We engage two completely different aspects of the mind when we write: the Creator and the Editor. Master the proper use of both, or writing will bring you a lifetime of unnecessary suffering.
The Creator is the childlike and creative part of our mind. It's the part that brainstorms, joining together weird or seemingly inconsistent ideas. It dreams up vivid images and themes. And it makes us cringe with its honesty and its willingness to tackle difficult, embarrassing--even explicit--subjects.
The problem is, much of what the Creator creates is pure crap.
Indulge your Creator, don't judge it. Give it free reign to create all the crap it wants, because every so often, hidden in all that crap, will be a truly brilliant idea.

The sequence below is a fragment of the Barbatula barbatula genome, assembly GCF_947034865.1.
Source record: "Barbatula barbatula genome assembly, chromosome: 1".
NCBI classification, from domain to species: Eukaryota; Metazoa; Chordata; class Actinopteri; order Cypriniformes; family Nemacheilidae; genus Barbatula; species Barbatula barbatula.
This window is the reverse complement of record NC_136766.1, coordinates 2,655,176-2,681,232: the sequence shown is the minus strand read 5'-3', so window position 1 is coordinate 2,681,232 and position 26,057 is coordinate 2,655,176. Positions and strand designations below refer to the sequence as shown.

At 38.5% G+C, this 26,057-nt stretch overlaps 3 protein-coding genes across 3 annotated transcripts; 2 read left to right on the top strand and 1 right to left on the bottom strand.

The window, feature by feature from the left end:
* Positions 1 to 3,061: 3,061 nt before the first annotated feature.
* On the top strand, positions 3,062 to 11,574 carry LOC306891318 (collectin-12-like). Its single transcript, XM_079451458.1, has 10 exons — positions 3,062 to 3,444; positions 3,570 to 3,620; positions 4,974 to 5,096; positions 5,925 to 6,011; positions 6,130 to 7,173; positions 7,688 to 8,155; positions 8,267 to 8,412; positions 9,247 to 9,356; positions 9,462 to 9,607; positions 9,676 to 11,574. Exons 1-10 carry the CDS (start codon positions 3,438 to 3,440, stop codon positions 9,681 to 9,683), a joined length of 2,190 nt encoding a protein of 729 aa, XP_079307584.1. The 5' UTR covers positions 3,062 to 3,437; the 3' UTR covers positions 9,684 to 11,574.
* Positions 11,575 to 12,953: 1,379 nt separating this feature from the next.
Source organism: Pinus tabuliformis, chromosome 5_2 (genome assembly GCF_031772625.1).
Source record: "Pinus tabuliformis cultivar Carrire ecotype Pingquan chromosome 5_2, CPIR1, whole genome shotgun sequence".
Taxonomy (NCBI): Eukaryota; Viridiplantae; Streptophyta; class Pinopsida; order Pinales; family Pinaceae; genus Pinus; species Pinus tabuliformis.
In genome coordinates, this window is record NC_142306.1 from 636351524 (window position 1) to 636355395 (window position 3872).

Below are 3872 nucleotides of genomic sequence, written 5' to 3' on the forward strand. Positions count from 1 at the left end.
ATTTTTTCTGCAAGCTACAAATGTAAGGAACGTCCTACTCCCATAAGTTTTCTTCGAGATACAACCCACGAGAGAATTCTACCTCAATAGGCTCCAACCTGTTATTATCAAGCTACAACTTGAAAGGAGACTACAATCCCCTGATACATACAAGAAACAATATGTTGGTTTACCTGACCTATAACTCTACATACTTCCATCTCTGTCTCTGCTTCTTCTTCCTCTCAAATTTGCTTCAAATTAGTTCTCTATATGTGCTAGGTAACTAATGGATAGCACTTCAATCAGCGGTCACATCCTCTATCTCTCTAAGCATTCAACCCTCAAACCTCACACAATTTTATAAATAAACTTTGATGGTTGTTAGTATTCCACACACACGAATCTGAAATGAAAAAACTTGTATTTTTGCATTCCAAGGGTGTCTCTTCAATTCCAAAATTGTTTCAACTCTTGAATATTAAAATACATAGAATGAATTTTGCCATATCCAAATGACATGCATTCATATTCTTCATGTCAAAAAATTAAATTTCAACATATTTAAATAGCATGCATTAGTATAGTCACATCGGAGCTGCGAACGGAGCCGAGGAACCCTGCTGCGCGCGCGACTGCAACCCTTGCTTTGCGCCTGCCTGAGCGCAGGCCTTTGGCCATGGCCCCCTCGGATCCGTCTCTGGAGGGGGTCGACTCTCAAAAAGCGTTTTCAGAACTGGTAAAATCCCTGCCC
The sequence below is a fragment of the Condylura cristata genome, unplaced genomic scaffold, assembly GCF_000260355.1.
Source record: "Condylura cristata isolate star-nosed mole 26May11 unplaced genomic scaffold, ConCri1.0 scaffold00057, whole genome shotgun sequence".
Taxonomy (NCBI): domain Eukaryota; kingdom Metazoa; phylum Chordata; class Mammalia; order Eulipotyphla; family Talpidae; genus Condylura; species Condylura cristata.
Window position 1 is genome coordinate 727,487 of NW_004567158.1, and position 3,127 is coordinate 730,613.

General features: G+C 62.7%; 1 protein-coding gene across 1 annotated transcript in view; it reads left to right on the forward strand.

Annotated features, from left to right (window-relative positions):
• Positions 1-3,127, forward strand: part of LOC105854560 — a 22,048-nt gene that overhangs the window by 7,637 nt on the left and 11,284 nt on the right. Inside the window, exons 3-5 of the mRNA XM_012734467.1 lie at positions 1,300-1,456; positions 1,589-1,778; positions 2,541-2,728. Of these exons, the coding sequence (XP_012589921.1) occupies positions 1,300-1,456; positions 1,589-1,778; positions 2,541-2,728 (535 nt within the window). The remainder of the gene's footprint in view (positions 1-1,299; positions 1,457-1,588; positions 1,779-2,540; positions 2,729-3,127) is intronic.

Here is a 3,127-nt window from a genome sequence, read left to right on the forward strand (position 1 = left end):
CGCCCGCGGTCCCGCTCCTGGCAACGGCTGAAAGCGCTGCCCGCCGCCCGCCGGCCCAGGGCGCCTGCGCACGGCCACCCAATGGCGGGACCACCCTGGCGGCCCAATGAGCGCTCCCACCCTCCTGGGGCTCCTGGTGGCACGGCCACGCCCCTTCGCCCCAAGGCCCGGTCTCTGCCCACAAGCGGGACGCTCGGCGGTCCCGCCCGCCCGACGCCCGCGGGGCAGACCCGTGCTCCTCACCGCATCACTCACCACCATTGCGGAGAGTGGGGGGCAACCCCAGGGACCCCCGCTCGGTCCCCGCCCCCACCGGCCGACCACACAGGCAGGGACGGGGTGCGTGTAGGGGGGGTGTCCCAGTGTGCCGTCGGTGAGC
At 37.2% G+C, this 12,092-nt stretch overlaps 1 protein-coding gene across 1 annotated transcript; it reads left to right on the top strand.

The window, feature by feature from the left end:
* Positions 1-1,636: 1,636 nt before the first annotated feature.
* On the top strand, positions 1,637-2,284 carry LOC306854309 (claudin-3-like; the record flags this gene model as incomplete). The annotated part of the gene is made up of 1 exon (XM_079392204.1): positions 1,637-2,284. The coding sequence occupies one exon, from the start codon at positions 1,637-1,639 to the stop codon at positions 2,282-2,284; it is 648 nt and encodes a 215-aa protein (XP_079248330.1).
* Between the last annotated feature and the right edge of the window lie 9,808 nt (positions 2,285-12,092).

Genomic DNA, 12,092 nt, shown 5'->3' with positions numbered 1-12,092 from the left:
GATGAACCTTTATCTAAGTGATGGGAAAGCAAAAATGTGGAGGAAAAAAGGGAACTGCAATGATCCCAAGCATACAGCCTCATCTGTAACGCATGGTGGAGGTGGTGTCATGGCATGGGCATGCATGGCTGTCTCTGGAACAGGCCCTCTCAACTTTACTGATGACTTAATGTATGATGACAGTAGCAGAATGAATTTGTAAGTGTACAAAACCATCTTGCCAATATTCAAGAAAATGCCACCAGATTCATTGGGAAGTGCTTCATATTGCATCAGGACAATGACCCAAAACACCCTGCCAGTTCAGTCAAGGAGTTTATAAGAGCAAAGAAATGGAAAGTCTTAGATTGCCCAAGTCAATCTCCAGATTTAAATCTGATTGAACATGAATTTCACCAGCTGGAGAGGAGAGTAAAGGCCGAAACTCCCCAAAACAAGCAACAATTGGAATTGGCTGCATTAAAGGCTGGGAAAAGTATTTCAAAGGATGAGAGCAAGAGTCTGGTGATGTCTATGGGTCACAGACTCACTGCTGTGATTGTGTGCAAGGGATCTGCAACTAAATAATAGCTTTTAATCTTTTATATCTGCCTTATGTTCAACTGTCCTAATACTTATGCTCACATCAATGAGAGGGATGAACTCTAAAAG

The Editor is the adult part of the mind. It corrects, adjusts and tweaks things. It selects the right word. It polishes phrases, sentences and arguments. It takes the things the Creator creates and improves them.
Unfortunately, the Editor also takes the things the Creator creates and says things like no, don't say that, that's stupid. And that part of the Editor is fatal. Nothing murders creativity more efficiently than hearing your own mind say what you just thought up was stupid.
All of our struggles with writing derive from engaging the Editor before its time. Recognize that when you are in pure creative mode you'll need to protect your Creator from interference. Shut your Editor up and stop it from judging, so your Creator can feel confident and comfortable enough to let your ideas flow--yes, even the really dumb ideas.
Make your Editor wait. The Editor must come second to the Creator.